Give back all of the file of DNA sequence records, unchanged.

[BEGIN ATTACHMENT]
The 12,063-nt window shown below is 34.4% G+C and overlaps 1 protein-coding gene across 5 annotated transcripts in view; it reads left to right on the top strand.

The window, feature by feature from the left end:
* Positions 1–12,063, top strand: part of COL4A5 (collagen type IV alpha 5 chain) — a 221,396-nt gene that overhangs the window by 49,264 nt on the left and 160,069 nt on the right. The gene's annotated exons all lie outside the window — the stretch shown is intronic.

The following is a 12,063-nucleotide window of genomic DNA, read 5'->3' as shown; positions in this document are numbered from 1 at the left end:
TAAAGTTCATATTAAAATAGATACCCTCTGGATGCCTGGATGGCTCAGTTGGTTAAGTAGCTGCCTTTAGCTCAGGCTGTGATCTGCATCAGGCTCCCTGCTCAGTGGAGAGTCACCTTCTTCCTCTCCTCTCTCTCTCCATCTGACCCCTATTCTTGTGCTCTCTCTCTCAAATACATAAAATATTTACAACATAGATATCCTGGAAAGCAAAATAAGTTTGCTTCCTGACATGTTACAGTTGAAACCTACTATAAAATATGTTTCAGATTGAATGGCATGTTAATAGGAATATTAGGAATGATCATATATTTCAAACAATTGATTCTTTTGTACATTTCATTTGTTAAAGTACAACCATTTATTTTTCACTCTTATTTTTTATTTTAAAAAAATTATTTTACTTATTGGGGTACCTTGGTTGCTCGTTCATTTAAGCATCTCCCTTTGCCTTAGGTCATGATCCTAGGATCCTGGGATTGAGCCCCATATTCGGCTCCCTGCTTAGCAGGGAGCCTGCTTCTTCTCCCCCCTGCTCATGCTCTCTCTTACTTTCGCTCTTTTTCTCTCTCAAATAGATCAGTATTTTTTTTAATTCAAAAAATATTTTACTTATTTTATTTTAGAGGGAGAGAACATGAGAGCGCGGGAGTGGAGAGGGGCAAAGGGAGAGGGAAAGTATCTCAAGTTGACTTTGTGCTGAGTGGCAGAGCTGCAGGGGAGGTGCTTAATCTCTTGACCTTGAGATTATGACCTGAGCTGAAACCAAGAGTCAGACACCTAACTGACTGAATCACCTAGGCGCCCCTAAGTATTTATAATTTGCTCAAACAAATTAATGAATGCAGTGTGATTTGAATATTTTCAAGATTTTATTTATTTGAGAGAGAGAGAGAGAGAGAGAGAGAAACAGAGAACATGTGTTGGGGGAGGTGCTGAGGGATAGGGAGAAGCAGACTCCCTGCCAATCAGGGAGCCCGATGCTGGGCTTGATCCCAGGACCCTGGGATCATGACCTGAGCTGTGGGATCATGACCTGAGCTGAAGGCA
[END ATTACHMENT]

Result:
The 12,063-nt window shown below is 34.4% G+C and overlaps 1 protein-coding gene across 5 annotated transcripts in view; it reads left to right on the top strand.

The window, feature by feature from the left end:
* Positions 1–12,063, top strand: part of COL4A5 (collagen type IV alpha 5 chain) — a 221,396-nt gene that overhangs the window by 49,264 nt on the left and 160,069 nt on the right. The gene's annotated exons all lie outside the window — the stretch shown is intronic.

The following is a 12,063-nucleotide window of genomic DNA, read 5'->3' as shown; positions in this document are numbered from 1 at the left end:
TAAAGTTCATATTAAAATAGATACCCTCTGGATGCCTGGATGGCTCAGTTGGTTAAGTAGCTGCCTTTAGCTCAGGCTGTGATCTGCATCAGGCTCCCTGCTCAGTGGAGAGTCACCTTCTTCCTCTCCTCTCTCTCTCCATCTGACCCCTATTCTTGTGCTCTCTCTCTCAAATACATAAAATATTTACAACATAGATATCCTGGAAAGCAAAATAAGTTTGCTTCCTGACATGTTACAGTTGAAACCTACTATAAAATATGTTTCAGATTGAATGGCATGTTAATAGGAATATTAGGAATGATCATATATTTCAAACAATTGATTCTTTTGTACATTTCATTTGTTAAAGTACAACCATTTATTTTTCACTCTTATTTTTTATTTTAAAAAAATTATTTTACTTATTGGGGTACCTTGGTTGCTCGTTCATTTAAGCATCTCCCTTTGCCTTAGGTCATGATCCTAGGATCCTGGGATTGAGCCCCATATTCGGCTCCCTGCTTAGCAGGGAGCCTGCTTCTTCTCCCCCCTGCTCATGCTCTCTCTTACTTTCGCTCTTTTTCTCTCTCAAATAGATCAGTATTTTTTTTAATTCAAAAAATATTTTACTTATTTTATTTTAGAGGGAGAGAACATGAGAGCGCGGGAGTGGAGAGGGGCAAAGGGAGAGGGAAAGTATCTCAAGTTGACTTTGTGCTGAGTGGCAGAGCTGCAGGGGAGGTGCTTAATCTCTTGACCTTGAGATTATGACCTGAGCTGAAACCAAGAGTCAGACACCTAACTGACTGAATCACCTAGGCGCCCCTAAGTATTTATAATTTGCTCAAACAAATTAATGAATGCAGTGTGATTTGAATATTTTCAAGATTTTATTTATTTGAGAGAGAGAGAGAGAGAGAGAGAGAAACAGAGAACATGTGTTGGGGGAGGTGCTGAGGGATAGGGAGAAGCAGACTCCCTGCCAATCAGGGAGCCCGATGCTGGGCTTGATCCCAGGACCCTGGGATCATGACCTGAGCTGTGGGATCATGACCTGAGCTGAAGGCA